Depending on the size of the bulb, Amaryllis plants will produce one or two thick stems, each bearing a cluster of three to six trumpet-shaped blossoms up to 8 inches across. Usually after blooming, broad strap-shaped leaves will appear. The leaves will be arching rather than upright and should be left to replenish the bulb. The flower stalks should be cut off at the base when the plants have finished blooming.
Hybrid Amaryllis flowers may be white, pink, red, crimson or orange-scarlet. Some are bi-colored and on many the veins of the petals are white or other colors.
Amaryllis may be grown indoors or outdoors. Outdoors they will bloom in spring but they are very susceptible to damage by snails, slugs, gophers, mice and deer. They also require excellent drainage when grown in the garden so the bulbs do not rot.
Most Amaryllis bulbs will be used for indoor culture during the holiday season and will bloom 7 to 8 weeks after planting. For sure bloom at Christmas, plant the bulbs about November 15. Until then, store the bulb in a cool, dry place or in a paper bag in the refrigerator crisper.
For each bulb, choose a container that allows 2 inches between all sides of the bulb and the container edges. Trim the roots on the bulb to about 1/2 to 1 inch long and set aside for two days to allow the roots to “heal”. Plant the bulbs in a soil mix of 2/3 Gardener’s Gold and 1/3 sand to which has been added a Tablespoonful of bulb food. The neck and top one-third of the bulb should protrude above the soil surface.
Water thoroughly after planting and then give just enough water to keep the soil barely moist until active growth begins. Keep the container near a window in a bright, warm room. Turn the pot frequently so the flower stems will grow upright rather than lean toward the light. When the buds show color, the plant may be moved to its desired location.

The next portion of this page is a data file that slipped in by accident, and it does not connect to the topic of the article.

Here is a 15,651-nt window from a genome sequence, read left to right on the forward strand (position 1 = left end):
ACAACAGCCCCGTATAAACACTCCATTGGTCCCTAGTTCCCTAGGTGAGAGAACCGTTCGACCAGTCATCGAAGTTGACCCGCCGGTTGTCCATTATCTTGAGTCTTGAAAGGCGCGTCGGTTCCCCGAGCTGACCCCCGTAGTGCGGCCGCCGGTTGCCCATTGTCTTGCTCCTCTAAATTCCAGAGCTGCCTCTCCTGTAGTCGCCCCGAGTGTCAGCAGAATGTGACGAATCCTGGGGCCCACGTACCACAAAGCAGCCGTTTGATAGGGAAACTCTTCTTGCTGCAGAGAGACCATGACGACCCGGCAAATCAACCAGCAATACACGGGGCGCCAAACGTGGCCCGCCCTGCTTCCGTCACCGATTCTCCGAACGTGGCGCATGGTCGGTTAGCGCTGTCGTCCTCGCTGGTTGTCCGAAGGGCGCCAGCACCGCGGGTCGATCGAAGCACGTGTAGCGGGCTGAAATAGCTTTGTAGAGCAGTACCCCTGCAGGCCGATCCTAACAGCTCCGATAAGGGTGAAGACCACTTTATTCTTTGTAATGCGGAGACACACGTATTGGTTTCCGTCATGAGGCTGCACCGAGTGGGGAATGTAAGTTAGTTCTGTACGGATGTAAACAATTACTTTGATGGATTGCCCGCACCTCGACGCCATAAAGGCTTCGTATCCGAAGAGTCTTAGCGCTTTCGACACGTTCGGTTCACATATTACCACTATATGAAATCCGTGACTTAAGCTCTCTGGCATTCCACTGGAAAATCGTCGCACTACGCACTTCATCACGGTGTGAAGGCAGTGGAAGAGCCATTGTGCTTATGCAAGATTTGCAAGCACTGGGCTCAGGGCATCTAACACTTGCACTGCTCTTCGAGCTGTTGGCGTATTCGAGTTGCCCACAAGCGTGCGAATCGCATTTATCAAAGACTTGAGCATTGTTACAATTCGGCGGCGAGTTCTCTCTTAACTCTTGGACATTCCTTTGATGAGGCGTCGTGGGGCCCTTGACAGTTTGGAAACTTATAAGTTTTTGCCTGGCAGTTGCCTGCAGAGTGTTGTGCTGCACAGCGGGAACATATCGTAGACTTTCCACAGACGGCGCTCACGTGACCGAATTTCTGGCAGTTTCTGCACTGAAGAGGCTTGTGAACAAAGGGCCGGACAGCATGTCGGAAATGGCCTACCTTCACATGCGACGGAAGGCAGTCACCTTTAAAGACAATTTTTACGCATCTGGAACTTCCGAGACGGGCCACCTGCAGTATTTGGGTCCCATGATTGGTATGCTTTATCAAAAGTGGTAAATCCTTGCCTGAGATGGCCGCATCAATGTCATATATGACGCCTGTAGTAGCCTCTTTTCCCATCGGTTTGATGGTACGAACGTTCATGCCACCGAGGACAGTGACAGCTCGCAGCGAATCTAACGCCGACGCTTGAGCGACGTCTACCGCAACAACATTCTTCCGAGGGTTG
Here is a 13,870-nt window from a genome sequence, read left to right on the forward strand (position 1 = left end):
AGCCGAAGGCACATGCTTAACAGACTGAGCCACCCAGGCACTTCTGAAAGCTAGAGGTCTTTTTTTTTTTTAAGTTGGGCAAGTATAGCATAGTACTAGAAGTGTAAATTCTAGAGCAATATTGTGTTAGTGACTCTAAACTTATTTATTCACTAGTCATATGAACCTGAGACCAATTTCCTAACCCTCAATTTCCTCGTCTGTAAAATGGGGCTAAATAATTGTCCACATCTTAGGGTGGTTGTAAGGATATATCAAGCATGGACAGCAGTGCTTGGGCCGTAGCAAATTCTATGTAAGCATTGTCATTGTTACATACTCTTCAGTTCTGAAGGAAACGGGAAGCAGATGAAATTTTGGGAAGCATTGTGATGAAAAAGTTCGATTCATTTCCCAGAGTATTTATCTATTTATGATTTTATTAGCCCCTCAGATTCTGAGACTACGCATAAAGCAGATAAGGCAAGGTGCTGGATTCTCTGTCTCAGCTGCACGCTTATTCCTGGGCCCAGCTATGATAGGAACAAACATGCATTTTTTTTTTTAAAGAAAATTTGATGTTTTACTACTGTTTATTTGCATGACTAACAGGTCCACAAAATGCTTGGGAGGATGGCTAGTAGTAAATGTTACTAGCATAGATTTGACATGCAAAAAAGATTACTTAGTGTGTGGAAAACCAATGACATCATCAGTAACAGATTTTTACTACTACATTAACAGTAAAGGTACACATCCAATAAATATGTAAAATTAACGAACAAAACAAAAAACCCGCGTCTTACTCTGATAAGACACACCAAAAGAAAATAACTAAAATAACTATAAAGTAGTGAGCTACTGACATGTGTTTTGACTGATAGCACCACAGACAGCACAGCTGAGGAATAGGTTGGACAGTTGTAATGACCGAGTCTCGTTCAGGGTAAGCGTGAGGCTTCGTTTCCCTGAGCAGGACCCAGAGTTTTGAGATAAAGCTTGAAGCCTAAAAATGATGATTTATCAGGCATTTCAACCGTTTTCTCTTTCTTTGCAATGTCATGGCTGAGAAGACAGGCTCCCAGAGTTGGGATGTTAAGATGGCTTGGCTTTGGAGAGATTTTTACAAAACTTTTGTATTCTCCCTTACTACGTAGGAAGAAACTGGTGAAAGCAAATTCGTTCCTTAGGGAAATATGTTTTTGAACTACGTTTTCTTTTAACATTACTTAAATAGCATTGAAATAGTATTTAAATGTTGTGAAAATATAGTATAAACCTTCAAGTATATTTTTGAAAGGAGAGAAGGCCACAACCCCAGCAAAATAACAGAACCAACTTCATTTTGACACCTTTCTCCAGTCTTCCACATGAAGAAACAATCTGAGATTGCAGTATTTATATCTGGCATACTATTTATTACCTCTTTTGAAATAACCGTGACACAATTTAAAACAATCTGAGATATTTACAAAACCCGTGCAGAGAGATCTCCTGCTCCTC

For good performance the following year, it is important to keep the plant growing vigorously. Move the plant back to the warmest, sunniest place available, water regularly, and fertilize bimonthly with a liquid fertilizer diluted to half strength. Stop fertilizing 5 to 6 months after flowering ends, then taper off watering over the next 3 to 4 weeks. When foliage yellows, cut it off and then store the dry potted bulbs in a cool, dark place. The following November, clean the bulb and pot and start the cycle again.
If you choose to plant the bulbs in the garden, be sure to amend the soil with Gold Rush or similar organic material to provide necessary drainage. The planting area should receive little or no summer water. Place bulb food in the hole under the bulb and plant so that the bulb neck is even with the soil surface. After that, treat it as any perennial bulb grown in a sunny or half sunny location. When the foliage yellows, cut off to permit the bulb to go into dormancy.